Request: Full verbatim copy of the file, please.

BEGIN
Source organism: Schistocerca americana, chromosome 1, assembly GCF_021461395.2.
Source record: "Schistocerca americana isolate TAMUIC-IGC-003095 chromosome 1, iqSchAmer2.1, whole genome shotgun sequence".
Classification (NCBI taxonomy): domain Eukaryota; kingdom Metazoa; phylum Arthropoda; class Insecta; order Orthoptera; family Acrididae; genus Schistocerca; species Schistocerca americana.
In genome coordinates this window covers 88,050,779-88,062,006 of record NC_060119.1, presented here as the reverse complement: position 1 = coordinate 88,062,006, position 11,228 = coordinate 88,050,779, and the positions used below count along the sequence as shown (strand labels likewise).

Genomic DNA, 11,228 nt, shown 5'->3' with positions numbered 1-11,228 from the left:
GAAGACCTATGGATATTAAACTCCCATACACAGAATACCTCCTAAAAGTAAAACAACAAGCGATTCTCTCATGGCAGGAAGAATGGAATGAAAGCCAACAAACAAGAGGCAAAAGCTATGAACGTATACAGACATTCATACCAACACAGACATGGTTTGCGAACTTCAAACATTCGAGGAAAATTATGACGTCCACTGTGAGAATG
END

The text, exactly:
Source organism: Schistocerca americana, chromosome 1, assembly GCF_021461395.2.
Source record: "Schistocerca americana isolate TAMUIC-IGC-003095 chromosome 1, iqSchAmer2.1, whole genome shotgun sequence".
Classification (NCBI taxonomy): domain Eukaryota; kingdom Metazoa; phylum Arthropoda; class Insecta; order Orthoptera; family Acrididae; genus Schistocerca; species Schistocerca americana.
In genome coordinates this window covers 88,050,779-88,062,006 of record NC_060119.1, presented here as the reverse complement: position 1 = coordinate 88,062,006, position 11,228 = coordinate 88,050,779, and the positions used below count along the sequence as shown (strand labels likewise).

Genomic DNA, 11,228 nt, shown 5'->3' with positions numbered 1-11,228 from the left:
GAAGACCTATGGATATTAAACTCCCATACACAGAATACCTCCTAAAAGTAAAACAACAAGCGATTCTCTCATGGCAGGAAGAATGGAATGAAAGCCAACAAACAAGAGGCAAAAGCTATGAACGTATACAGACATTCATACCAACACAGACATGGTTTGCGAACTTCAAACATTCGAGGAAAATTATGACGTCCACTGTGAGAATG